Salmon Plan's Critics Locked on Single Issueby Editorial Board
Tri-City Herald, September 17, 2007
Critics of the latest salmon recovery plan instantly dismissed it as more of the same.
"This is the same plan with a new ribbon on it," Nicole Cordan of Save Our Wild Salmon Coalition told The Associated Press.
"The only thing they are committing to is something they are already doing and that isn't working," said Glen Spain of the Pacific Coast Federation of Fishermen's Associations.
The problem, of course, is that the proposal doesn't call for breaching dams, and anything less is anathema to these true believers.
Their knee-jerk position, however, is scientifically suspect and politically futile.
The four Lower Snake River dams produce 1,022 megawatts of energy annually, enough to power the city of Seattle.
The Bonneville Power Administration estimates it would cost $400 million to $550 million yearly to replace that power.
Other benefits include irrigation, recreation and transportation. River users comprise a big constituency. Overcoming political opposition to dam breaching would be difficult under any circumstances.
Such hurdles might be cleared if removing the dams meant saving endangered salmon runs. That result is far from certain, however. It's wishful thinking at best.
On the other hand, efforts to improve fish passage in the Columbia Basin are reaping proven results. It's possible to build on success without sacrificing a much-needed source of clean, cheap energy and other benefits.
The latest strategy for salmon recovery that critics dismiss offhand is the result of nearly two years of negotiations and study.
The strategy is now in the hands of the National Oceanic & Atmospheric Administration Fisheries Service, which is conducting its own analysis. The agency is due to issue a draft biological opinion on the plan by Oct. 31.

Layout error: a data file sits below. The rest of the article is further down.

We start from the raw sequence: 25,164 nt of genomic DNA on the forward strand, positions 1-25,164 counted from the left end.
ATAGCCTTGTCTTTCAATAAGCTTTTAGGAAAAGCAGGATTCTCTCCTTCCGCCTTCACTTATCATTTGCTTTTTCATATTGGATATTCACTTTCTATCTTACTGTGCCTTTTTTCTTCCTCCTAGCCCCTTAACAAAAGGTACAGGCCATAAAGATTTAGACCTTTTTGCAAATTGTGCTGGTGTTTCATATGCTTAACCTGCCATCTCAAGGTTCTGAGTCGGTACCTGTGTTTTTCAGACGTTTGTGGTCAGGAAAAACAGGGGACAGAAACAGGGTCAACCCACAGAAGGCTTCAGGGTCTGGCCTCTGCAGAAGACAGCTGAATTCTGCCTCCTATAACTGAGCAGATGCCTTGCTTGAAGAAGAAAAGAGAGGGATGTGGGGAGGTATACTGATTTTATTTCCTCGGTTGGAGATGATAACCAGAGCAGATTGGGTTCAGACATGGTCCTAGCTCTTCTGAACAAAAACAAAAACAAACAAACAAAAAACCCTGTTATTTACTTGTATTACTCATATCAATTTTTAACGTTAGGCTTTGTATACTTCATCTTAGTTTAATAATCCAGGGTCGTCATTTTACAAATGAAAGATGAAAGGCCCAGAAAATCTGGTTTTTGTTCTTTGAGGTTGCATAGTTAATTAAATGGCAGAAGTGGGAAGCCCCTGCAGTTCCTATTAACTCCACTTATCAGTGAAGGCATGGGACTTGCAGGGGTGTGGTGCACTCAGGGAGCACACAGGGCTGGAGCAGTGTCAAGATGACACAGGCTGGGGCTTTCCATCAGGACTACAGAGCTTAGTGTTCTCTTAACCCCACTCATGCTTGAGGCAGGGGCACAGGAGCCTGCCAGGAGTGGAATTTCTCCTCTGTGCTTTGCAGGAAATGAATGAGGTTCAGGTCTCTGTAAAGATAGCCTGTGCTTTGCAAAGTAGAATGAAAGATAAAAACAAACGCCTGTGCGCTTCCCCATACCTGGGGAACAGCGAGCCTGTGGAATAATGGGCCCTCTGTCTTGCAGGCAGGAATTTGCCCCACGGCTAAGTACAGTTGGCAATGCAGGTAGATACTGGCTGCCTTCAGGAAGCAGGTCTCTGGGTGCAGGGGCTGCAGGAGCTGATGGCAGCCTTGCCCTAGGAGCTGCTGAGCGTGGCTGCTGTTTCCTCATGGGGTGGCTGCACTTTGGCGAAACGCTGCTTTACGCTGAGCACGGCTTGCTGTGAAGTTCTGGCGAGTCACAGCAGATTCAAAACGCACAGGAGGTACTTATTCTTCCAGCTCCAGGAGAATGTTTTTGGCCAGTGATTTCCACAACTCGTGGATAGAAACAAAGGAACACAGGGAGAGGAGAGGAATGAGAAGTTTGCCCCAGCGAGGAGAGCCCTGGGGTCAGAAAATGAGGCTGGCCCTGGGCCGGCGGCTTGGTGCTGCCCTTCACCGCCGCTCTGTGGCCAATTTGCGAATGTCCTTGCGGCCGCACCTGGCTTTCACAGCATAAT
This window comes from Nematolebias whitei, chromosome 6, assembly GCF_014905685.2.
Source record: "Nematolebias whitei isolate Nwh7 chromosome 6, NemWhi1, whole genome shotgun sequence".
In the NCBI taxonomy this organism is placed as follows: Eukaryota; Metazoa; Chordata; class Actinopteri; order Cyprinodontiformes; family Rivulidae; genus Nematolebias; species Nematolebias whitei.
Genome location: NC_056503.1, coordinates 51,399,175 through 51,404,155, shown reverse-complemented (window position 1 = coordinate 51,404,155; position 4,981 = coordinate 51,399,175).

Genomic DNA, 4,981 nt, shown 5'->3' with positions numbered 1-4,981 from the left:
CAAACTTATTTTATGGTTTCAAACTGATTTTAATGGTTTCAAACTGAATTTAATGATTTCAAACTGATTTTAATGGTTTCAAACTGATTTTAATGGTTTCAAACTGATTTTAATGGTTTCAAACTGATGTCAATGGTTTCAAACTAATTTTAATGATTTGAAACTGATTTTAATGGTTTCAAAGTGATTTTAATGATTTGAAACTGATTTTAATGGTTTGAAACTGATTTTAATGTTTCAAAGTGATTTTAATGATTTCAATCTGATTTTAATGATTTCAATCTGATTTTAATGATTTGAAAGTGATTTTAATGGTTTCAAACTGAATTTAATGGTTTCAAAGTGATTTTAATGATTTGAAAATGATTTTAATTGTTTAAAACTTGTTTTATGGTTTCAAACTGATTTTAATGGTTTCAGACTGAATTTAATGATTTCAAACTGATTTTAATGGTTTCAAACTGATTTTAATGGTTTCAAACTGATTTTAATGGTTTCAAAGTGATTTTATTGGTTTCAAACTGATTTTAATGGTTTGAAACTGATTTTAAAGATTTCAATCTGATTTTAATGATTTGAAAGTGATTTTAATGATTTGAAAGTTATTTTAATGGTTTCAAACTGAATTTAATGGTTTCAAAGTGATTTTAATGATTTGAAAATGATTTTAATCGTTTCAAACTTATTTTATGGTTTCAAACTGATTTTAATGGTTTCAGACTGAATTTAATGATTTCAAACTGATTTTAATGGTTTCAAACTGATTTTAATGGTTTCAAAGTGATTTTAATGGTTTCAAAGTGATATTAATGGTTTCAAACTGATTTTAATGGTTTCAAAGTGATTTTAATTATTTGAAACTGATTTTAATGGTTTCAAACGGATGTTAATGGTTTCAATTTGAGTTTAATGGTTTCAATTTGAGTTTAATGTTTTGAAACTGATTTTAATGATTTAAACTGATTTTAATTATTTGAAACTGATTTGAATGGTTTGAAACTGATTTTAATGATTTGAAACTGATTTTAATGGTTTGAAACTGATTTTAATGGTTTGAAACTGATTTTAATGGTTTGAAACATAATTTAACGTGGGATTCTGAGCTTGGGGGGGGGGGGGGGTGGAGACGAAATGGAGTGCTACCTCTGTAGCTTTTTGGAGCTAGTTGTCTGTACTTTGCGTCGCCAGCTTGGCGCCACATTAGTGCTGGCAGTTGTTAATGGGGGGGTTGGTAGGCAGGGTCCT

All this work is in answer to a lawsuit against the previous biological opinion -- or BiOp in Endangered Species Act jargon.
In October 2005, U.S. District Court Judge James Redden identified several problems with the document. One of the biggest was that the government was counting on recovery efforts it couldn't guarantee.
No one knows whether Redden will be satisfied that the next BiOp addresses all the concerns he outlined in 2005.
But the recovery strategy that NOAA is reviewing right now is a sincere and exhaustive attempt to appease the judge.
At Redden's direction, the federal agencies with a stake in river operations worked with Columbia Basin tribes and the basin's four states -- Washington, Oregon, Idaho and Montana -- to develop the new proposal.
The strategy would put real money -- around $1 billion -- into actions that good science indicates will have positive results -- dam modifications, predator management, habitat rehabilitation and hatchery improvements.
Those are good ingredients for a real solution -- a broad-based collaboration of stakeholders, good science and money to carry out the plan.
But for some, any proposal that doesn't include dam removal is dead on arrival.
Litigation sparked by that mindset is likely to carry a lot of lawyers into retirement.
But can the fish outlast the stalemate?
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